- ICO fines Marriott £18.4million for 2014 cyber attack
ICO fines Marriott £18.4million for 2014 cyber attack
ICO fines Marriott £18.4million for 2014 cyber attack13th November 2020 - Published by Kuits commercial team
The ICO has announced its decision to fine the Marriott hotel chain £18.4m for a 2014 data breach that led to over 300 million guest records being accessed as part of a cyber attack. Whilst still a sizeable fine, this figure is significantly below the £99million penalty that the chain was initially facing. Here the Kuits commercial team assesses the reasons behind the ICO reducing the fine and what lessons can be learned from the case.
The cyber attack commenced in 2014 and was targeted at Starwood Hotels & Resorts Worldwide Inc., whose brands include Sheraton, W Hotels and St. Regis. The hacker continued to access Starwood’s systems following Marriott’s acquisition of Starwood in 2016, until the breach was finally detected in late 2018. By this time more than 300 million guest records, including 7 million records relating to UK guests, had been accessed, including information relating to customer names and contact details, credit card numbers, passport information and reward card programmes.
The amount of the penalty
When the ICO initially announced its intention to fine Marriott for the breach the intended penalty was £99million, or about 3% of Marriott’s global turnover at the time. The final penalty appears to have been reduced for the following two key reasons:
- To recognise Marriott’s speedy response after discovering the attack in improving their IT security and their approach to guests who had been affected by the breach. For example, setting up a dedicated website to provide information to affected guests.
- The impact of Coronavirus on Marriott’s revenue, echoing the ICO’s reasoning for reducing the penalty given to British Airways for their data breach.
What can be learnt from this penalty?
This breach highlights the importance of carrying out thorough due diligence on target companies including, in particular, their data protection compliance. As part of its investigation, the ICO found that Marriott’s directors had failed to carry out an adequate due diligence process when acquiring Starwood, despite Starwood’s systems reportedly having known security risks.
Following the acquisition it also took more than two years for Starwood’s booking platform to be integrated into Marriott’s own systems, during which time the legacy system continued to accessed by the cyber attacker, something which could have been prevented had the integration process been given higher priority following the acquisition or due diligence been properly carried out.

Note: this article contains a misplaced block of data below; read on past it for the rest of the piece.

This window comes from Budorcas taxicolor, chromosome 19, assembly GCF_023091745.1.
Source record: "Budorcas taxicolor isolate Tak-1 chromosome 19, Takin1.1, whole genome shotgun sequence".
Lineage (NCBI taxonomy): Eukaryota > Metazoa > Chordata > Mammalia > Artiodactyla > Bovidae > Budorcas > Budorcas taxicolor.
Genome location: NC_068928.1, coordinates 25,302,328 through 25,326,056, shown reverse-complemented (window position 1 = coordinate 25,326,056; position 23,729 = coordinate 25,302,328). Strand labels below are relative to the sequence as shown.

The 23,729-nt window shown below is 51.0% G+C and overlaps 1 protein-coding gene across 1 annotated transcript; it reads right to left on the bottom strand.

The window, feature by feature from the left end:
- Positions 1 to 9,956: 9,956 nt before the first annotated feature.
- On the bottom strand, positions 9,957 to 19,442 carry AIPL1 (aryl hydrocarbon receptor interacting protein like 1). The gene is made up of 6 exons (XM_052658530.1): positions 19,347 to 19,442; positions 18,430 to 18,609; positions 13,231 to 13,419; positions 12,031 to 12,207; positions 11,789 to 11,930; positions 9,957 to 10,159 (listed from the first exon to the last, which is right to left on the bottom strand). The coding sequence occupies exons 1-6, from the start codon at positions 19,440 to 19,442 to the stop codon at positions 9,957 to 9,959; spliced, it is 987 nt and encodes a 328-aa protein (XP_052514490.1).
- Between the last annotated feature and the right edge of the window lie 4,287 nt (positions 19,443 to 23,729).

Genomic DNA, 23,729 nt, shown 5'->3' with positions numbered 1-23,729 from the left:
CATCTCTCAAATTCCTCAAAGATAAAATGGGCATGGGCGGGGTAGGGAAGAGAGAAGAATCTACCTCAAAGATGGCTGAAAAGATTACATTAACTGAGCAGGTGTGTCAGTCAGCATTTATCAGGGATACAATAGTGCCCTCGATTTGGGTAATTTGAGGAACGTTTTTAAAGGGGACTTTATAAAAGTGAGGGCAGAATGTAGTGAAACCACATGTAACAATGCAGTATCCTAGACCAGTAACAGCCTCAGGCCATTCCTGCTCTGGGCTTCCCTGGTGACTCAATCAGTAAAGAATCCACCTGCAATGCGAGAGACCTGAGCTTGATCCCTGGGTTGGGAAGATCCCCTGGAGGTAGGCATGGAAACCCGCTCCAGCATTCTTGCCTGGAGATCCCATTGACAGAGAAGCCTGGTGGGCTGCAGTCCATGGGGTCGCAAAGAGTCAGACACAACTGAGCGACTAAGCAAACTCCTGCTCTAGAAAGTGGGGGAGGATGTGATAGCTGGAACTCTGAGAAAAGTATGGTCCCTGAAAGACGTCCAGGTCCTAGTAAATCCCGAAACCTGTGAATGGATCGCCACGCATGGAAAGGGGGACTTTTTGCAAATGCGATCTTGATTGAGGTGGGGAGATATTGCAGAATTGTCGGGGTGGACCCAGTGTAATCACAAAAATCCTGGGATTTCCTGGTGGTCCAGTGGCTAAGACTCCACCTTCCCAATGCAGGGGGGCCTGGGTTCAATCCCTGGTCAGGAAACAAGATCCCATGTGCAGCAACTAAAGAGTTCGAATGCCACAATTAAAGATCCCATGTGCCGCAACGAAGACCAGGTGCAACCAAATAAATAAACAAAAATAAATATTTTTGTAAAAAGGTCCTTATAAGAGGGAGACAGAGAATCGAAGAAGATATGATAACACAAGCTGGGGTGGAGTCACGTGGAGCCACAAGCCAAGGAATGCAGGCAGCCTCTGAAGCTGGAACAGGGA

A reminder in respect of Brexit
Finally, with the end of the Brexit transition period on 31 December 2020 the case is also a useful reminder of the changes to data protection enforcement that will occur following Brexit. Since Marriott’s data breach was reported before the UK had left the EU, the ICO was able to investigate, and impose a penalty, on behalf of all EU authorities in its role as lead supervisory authority under the GDPR.
However from the end of the transition period the EU GDPR will no longer apply to the UK and so although the obligations for UK businesses will remain vastly the same as a result of the UK Government transposing the EU GDPR into UK law, the ICO will lose its ability to act as a lead supervisory authority within the EU. This means that where data breaches occur affecting both UK and EU individuals, as happened with Marriott, there is the possibility of a dual investigation being carried out from both the ICO and also the relevant authority within the EU, although the impact of this is still subject to confirmation.
Get in touch with a commercial solicitor in Manchester
If you would like any advice on how to make sure your business is compliant with data protection laws please contact associate Rebecca Bainbridge on 0161 838 7986 or email email@example.com